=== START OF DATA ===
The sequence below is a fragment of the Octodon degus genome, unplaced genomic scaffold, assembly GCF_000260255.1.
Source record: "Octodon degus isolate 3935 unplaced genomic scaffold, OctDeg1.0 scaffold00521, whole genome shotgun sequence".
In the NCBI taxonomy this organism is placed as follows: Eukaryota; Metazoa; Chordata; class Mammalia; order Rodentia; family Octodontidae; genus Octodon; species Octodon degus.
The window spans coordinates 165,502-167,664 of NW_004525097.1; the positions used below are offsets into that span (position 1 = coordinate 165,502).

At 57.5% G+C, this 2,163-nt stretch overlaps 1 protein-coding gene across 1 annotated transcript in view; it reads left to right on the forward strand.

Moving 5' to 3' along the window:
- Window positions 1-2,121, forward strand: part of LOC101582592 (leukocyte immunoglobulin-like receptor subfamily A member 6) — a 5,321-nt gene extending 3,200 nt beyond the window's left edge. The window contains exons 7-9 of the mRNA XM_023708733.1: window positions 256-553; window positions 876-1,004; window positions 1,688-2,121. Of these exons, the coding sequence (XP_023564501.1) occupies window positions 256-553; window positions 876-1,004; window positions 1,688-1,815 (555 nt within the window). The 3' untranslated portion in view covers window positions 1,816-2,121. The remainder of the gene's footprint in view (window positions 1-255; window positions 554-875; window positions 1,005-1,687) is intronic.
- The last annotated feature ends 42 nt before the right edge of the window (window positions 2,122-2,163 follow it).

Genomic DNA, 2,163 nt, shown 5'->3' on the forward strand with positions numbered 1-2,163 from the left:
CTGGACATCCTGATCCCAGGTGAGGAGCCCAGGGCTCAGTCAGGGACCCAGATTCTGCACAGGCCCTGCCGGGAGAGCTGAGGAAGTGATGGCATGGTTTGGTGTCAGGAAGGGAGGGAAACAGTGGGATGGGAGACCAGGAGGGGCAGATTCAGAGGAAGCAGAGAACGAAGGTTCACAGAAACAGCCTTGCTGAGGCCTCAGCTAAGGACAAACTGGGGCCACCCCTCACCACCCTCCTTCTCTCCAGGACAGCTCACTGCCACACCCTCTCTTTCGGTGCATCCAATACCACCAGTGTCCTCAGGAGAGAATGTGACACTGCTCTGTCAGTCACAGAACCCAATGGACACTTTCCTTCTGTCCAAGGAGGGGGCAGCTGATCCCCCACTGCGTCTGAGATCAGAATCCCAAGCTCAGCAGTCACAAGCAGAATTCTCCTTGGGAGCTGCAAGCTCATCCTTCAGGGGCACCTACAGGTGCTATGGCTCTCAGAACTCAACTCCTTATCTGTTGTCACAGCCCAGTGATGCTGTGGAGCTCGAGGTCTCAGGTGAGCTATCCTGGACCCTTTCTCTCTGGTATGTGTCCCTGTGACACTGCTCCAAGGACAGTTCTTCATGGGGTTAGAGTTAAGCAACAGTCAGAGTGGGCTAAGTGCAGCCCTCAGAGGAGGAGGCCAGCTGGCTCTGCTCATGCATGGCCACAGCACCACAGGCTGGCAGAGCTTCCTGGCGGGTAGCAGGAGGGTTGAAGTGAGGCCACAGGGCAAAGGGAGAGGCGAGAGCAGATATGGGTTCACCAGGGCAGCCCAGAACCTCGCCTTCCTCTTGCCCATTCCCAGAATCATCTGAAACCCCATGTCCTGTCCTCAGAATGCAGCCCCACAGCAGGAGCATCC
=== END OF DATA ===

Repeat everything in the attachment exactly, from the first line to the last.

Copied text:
The sequence below is a fragment of the Octodon degus genome, unplaced genomic scaffold, assembly GCF_000260255.1.
Source record: "Octodon degus isolate 3935 unplaced genomic scaffold, OctDeg1.0 scaffold00521, whole genome shotgun sequence".
In the NCBI taxonomy this organism is placed as follows: Eukaryota; Metazoa; Chordata; class Mammalia; order Rodentia; family Octodontidae; genus Octodon; species Octodon degus.
The window spans coordinates 165,502-167,664 of NW_004525097.1; the positions used below are offsets into that span (position 1 = coordinate 165,502).

At 57.5% G+C, this 2,163-nt stretch overlaps 1 protein-coding gene across 1 annotated transcript in view; it reads left to right on the forward strand.

Moving 5' to 3' along the window:
- Window positions 1-2,121, forward strand: part of LOC101582592 (leukocyte immunoglobulin-like receptor subfamily A member 6) — a 5,321-nt gene extending 3,200 nt beyond the window's left edge. The window contains exons 7-9 of the mRNA XM_023708733.1: window positions 256-553; window positions 876-1,004; window positions 1,688-2,121. Of these exons, the coding sequence (XP_023564501.1) occupies window positions 256-553; window positions 876-1,004; window positions 1,688-1,815 (555 nt within the window). The 3' untranslated portion in view covers window positions 1,816-2,121. The remainder of the gene's footprint in view (window positions 1-255; window positions 554-875; window positions 1,005-1,687) is intronic.
- The last annotated feature ends 42 nt before the right edge of the window (window positions 2,122-2,163 follow it).

Genomic DNA, 2,163 nt, shown 5'->3' on the forward strand with positions numbered 1-2,163 from the left:
CTGGACATCCTGATCCCAGGTGAGGAGCCCAGGGCTCAGTCAGGGACCCAGATTCTGCACAGGCCCTGCCGGGAGAGCTGAGGAAGTGATGGCATGGTTTGGTGTCAGGAAGGGAGGGAAACAGTGGGATGGGAGACCAGGAGGGGCAGATTCAGAGGAAGCAGAGAACGAAGGTTCACAGAAACAGCCTTGCTGAGGCCTCAGCTAAGGACAAACTGGGGCCACCCCTCACCACCCTCCTTCTCTCCAGGACAGCTCACTGCCACACCCTCTCTTTCGGTGCATCCAATACCACCAGTGTCCTCAGGAGAGAATGTGACACTGCTCTGTCAGTCACAGAACCCAATGGACACTTTCCTTCTGTCCAAGGAGGGGGCAGCTGATCCCCCACTGCGTCTGAGATCAGAATCCCAAGCTCAGCAGTCACAAGCAGAATTCTCCTTGGGAGCTGCAAGCTCATCCTTCAGGGGCACCTACAGGTGCTATGGCTCTCAGAACTCAACTCCTTATCTGTTGTCACAGCCCAGTGATGCTGTGGAGCTCGAGGTCTCAGGTGAGCTATCCTGGACCCTTTCTCTCTGGTATGTGTCCCTGTGACACTGCTCCAAGGACAGTTCTTCATGGGGTTAGAGTTAAGCAACAGTCAGAGTGGGCTAAGTGCAGCCCTCAGAGGAGGAGGCCAGCTGGCTCTGCTCATGCATGGCCACAGCACCACAGGCTGGCAGAGCTTCCTGGCGGGTAGCAGGAGGGTTGAAGTGAGGCCACAGGGCAAAGGGAGAGGCGAGAGCAGATATGGGTTCACCAGGGCAGCCCAGAACCTCGCCTTCCTCTTGCCCATTCCCAGAATCATCTGAAACCCCATGTCCTGTCCTCAGAATGCAGCCCCACAGCAGGAGCATCC